Caldera's Quick Start to Linux

Caldera Quick Start to Linux



In a Nutshell

Rating: 3 Penguins


  • Pure Flash content runs on Windows, Linux, and Macintosh OS
  • Professionally-produced multimedia material
  • Material is fast-paced and engaging


  • Content limited to very basic installation fundamentals
  • Content limited to the KDE desktop only

Reviews (Caldera)
Flash in the Pan: Caldera’s Quick Start to Linux is the Flashiest training application we’ve seen, but it comes up a bit short on content.

System Requirements

  • Any computer browser that supports Macromedia Flash player

What’s Included

  • Training CD-ROM
  • GPL version of Caldera OpenLinux eDesktop 2.4

One of the biggest complaints from Linux’s detractors is that it lacks ample training material — and for the most part, they are absolutely correct. While Windows does not lack for books, official course material, and computer-based training, Linux has been greatly deficient in educational offerings for supporting its burgeoning user base.

One of the companies that has been trying to improve this situation over the last several years is Caldera, who has set up various training centers across the country through its OpenLearning ALEC (Authorized Linux Education Center) program. While this curriculum has proven itself to be an excellent offering for serious IT professionals looking to build their Linux skill sets, it has not been a viable offering for the Linux enthusiast and typical end-user.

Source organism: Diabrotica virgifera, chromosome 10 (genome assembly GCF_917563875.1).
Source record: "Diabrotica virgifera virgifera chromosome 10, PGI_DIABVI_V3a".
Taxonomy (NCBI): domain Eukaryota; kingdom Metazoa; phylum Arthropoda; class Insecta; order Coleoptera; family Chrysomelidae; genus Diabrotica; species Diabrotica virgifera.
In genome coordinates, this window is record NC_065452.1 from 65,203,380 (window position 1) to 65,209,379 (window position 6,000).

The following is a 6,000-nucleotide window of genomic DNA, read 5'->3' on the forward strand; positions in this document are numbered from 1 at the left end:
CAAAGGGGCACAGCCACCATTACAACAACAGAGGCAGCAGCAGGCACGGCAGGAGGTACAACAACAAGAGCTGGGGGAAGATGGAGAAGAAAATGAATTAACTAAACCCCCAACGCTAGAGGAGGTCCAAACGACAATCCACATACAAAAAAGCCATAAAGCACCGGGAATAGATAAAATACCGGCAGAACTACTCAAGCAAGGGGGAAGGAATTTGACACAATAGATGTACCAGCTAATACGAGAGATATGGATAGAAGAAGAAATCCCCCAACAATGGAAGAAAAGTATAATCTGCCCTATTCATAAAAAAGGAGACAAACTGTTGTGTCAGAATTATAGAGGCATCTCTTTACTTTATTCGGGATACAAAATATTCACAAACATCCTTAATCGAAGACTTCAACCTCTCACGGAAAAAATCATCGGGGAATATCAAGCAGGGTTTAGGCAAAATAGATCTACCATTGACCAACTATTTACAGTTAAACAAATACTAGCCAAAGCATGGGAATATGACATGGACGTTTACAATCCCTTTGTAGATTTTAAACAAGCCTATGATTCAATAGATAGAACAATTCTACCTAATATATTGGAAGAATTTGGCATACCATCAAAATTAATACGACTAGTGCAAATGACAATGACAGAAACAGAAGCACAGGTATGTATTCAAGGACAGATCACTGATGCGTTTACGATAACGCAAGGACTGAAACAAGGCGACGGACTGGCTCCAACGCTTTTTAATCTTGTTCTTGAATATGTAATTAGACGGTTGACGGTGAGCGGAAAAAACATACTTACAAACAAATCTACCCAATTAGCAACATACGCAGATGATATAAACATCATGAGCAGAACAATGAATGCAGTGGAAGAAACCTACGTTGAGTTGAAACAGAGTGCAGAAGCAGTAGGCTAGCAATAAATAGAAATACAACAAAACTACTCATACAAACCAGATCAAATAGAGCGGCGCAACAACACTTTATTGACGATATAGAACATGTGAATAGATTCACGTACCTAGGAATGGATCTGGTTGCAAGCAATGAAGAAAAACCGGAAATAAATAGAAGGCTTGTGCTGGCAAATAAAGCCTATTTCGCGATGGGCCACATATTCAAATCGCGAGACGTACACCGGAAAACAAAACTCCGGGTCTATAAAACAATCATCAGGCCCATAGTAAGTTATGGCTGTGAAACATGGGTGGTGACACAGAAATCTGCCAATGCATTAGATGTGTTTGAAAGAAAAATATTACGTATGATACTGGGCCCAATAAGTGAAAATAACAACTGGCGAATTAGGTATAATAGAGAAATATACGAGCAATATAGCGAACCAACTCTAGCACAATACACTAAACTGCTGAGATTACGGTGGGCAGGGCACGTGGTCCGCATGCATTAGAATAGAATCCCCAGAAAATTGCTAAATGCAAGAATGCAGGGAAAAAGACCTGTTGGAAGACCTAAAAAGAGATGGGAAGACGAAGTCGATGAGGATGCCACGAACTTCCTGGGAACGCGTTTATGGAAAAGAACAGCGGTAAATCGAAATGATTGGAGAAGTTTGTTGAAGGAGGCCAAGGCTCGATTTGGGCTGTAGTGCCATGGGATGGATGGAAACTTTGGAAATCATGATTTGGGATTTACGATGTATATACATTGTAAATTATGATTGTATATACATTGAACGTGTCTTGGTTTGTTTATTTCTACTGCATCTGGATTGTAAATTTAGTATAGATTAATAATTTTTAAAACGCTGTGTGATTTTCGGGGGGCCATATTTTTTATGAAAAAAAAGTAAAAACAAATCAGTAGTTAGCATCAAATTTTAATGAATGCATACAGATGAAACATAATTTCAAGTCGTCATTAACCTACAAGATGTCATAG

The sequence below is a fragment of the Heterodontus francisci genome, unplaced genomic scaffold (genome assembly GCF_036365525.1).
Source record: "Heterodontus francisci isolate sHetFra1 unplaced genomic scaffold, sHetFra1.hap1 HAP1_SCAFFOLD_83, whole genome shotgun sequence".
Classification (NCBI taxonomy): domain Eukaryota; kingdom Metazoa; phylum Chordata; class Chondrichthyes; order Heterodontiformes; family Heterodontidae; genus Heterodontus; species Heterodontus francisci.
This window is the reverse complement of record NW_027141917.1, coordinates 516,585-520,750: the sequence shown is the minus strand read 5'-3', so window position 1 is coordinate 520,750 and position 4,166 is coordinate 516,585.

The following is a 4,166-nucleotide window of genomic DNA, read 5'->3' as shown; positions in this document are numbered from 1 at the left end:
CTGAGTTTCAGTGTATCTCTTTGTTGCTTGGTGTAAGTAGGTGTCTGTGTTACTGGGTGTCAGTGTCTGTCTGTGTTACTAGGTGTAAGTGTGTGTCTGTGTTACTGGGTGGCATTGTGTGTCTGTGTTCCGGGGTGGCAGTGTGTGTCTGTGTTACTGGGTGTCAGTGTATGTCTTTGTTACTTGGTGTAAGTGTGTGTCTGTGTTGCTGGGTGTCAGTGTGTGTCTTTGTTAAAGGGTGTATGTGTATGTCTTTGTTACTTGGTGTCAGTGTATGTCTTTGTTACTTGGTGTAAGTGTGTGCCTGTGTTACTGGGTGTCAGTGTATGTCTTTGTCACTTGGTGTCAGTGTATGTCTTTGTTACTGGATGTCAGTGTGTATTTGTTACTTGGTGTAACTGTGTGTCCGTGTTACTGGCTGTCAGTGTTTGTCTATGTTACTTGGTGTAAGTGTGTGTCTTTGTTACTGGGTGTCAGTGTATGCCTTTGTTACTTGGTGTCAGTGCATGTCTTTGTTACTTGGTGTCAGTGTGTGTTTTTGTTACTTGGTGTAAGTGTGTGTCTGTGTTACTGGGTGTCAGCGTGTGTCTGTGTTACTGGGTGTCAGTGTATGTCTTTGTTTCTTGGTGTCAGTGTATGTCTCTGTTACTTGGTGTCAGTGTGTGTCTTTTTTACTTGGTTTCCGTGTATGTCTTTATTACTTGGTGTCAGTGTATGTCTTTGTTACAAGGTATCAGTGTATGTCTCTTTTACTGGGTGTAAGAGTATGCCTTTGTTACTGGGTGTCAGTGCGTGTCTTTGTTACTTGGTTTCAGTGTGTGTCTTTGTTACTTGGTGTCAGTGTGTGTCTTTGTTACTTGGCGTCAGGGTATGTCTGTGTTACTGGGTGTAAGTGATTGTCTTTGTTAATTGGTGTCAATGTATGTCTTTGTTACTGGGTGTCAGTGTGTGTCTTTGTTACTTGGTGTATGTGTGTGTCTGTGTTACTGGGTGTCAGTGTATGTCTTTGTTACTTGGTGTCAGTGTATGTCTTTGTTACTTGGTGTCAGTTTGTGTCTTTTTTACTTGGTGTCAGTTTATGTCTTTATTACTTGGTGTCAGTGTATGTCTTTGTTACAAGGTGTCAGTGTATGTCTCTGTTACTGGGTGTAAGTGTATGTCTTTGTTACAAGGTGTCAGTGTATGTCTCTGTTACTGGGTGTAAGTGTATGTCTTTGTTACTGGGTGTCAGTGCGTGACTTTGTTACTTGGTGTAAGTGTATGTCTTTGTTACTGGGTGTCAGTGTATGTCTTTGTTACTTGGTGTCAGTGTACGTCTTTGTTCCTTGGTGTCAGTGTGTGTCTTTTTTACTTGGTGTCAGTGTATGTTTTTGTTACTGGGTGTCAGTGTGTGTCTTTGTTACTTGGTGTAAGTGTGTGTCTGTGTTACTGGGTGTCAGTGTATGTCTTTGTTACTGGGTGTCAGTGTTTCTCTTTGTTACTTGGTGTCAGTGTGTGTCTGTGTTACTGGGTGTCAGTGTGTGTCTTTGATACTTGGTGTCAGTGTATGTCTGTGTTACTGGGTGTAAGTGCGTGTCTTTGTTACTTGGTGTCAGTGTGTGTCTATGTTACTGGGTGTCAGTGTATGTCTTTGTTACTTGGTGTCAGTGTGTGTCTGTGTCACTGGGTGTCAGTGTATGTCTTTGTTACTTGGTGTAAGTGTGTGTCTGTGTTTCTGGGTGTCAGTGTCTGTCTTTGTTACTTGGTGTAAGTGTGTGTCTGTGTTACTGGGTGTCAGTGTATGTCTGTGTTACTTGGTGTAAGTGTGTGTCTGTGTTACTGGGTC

Freshman Year

As an alternative to the OpenLearning program, Caldera released its first offering in what will hopefully be a series of computer-based training tools to help end-users (and computer professionals) to learn about how to use, implement, and maintain the Linux operating system. For a first offering, it is readily apparent that Caldera has taken great care to produce a quality educational product. However, its content may be only helpful to the most novice of users. If a user has already installed a Linux distribution, most of the information to be absorbed from the Quick Start CD should already be self-evident to them. Additionally, the length of the courseware comes up somewhat shorter than we expected it would.

Nevertheless, while the content lacks enough meat for most new Linux users, the Quick Start CD is one of the best examples of training material that we have seen on any computer subject — the content was produced completely in Macromedia Flash, and each clear and well illustrated slide is accompanied by voice narration and appropriately placed animation. Since Flash is a multi-platform authoring tool and is entirely browser-based, the course can be viewed from within Windows, Mac OS, or Linux itself.

For the most basic of introductions to Caldera’s Linux distribution, Quick Start is not a bad product, considering it comes with the free-software version OpenLinux eDesktop 2.4 CD; quite frankly, we’d rather see the Quick Start packaged with the full-blown eDesktop product.

The course covers the following:

  • A basic introduction to Linux and what its origins are
  • Reasons for why someone should use Linux
  • Pre-installation checklist for installing Caldera OpenLinux 2.4
  • Installing Caldera OpenLinux 2.4
  • Starting up and shutting down a Linux machine
  • A brief introduction to the KDE desktop environment

In successive training materials, we would like to see a more in-depth examination of how to use the programs that come with KDE (and hopefully some coverage of GNOME, if Caldera ever gets off its KDE-centric high horse), how to use basic command-line programs, how to perform basic system administrative tasks and how to deal with devices. Covering some of the more important server-related subjects like setting up daemon processes, Apache, bind, and SAMBA would also be helpful. School’s out!

Comments are closed.